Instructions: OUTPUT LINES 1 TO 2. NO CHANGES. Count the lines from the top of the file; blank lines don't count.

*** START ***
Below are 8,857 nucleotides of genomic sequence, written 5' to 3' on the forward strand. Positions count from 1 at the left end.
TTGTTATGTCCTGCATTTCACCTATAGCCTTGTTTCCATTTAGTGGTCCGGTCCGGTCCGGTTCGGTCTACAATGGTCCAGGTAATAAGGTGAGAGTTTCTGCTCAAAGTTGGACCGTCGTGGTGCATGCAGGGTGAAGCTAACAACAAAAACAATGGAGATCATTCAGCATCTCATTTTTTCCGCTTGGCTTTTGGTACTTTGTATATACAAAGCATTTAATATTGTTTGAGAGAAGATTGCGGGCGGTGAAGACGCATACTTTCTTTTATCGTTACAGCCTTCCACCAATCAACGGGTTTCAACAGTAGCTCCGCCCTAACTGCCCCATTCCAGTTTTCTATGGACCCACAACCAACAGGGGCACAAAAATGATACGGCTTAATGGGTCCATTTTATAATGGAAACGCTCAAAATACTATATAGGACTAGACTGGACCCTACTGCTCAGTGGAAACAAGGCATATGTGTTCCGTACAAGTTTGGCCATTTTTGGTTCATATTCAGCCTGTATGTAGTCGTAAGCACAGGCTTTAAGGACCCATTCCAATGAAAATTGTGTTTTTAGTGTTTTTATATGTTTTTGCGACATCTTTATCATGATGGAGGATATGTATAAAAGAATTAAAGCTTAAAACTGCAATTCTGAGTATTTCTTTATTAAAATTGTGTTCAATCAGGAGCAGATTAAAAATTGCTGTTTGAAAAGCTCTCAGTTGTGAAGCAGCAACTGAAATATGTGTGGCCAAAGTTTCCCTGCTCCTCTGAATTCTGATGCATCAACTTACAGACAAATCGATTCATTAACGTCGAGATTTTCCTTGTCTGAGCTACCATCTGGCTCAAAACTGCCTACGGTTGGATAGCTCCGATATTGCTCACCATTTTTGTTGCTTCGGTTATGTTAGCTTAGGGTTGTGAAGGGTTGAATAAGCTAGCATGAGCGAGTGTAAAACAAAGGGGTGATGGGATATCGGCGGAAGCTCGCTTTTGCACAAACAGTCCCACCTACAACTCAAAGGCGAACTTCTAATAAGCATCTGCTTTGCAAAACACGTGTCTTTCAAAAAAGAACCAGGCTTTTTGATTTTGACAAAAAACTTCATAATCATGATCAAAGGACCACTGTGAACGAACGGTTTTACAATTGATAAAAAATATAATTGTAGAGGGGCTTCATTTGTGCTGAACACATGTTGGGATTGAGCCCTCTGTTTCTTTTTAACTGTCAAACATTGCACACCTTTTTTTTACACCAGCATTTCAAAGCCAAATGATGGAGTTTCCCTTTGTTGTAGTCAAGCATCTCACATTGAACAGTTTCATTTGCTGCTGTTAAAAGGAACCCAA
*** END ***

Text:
Below are 8,857 nucleotides of genomic sequence, written 5' to 3' on the forward strand. Positions count from 1 at the left end.
TTGTTATGTCCTGCATTTCACCTATAGCCTTGTTTCCATTTAGTGGTCCGGTCCGGTCCGGTTCGGTCTACAATGGTCCAGGTAATAAGGTGAGAGTTTCTGCTCAAAGTTGGACCGTCGTGGTGCATGCAGGGTGAAGCTAACAACAAAAACAATGGAGATCATTCAGCATCTCATTTTTTCCGCTTGGCTTTTGGTACTTTGTATATACAAAGCATTTAATATTGTTTGAGAGAAGATTGCGGGCGGTGAAGACGCATACTTTCTTTTATCGTTACAGCCTTCCACCAATCAACGGGTTTCAACAGTAGCTCCGCCCTAACTGCCCCATTCCAGTTTTCTATGGACCCACAACCAACAGGGGCACAAAAATGATACGGCTTAATGGGTCCATTTTATAATGGAAACGCTCAAAATACTATATAGGACTAGACTGGACCCTACTGCTCAGTGGAAACAAGGCATATGTGTTCCGTACAAGTTTGGCCATTTTTGGTTCATATTCAGCCTGTATGTAGTCGTAAGCACAGGCTTTAAGGACCCATTCCAATGAAAATTGTGTTTTTAGTGTTTTTATATGTTTTTGCGACATCTTTATCATGATGGAGGATATGTATAAAAGAATTAAAGCTTAAAACTGCAATTCTGAGTATTTCTTTATTAAAATTGTGTTCAATCAGGAGCAGATTAAAAATTGCTGTTTGAAAAGCTCTCAGTTGTGAAGCAGCAACTGAAATATGTGTGGCCAAAGTTTCCCTGCTCCTCTGAATTCTGATGCATCAACTTACAGACAAATCGATTCATTAACGTCGAGATTTTCCTTGTCTGAGCTACCATCTGGCTCAAAACTGCCTACGGTTGGATAGCTCCGATATTGCTCACCATTTTTGTTGCTTCGGTTATGTTAGCTTAGGGTTGTGAAGGGTTGAATAAGCTAGCATGAGCGAGTGTAAAACAAAGGGGTGATGGGATATCGGCGGAAGCTCGCTTTTGCACAAACAGTCCCACCTACAACTCAAAGGCGAACTTCTAATAAGCATCTGCTTTGCAAAACACGTGTCTTTCAAAAAAGAACCAGGCTTTTTGATTTTGACAAAAAACTTCATAATCATGATCAAAGGACCACTGTGAACGAACGGTTTTACAATTGATAAAAAATATAATTGTAGAGGGGCTTCATTTGTGCTGAACACATGTTGGGATTGAGCCCTCTGTTTCTTTTTAACTGTCAAACATTGCACACCTTTTTTTTACACCAGCATTTCAAAGCCAAATGATGGAGTTTCCCTTTGTTGTAGTCAAGCATCTCACATTGAACAGTTTCATTTGCTGCTGTTAAAAGGAACCCAA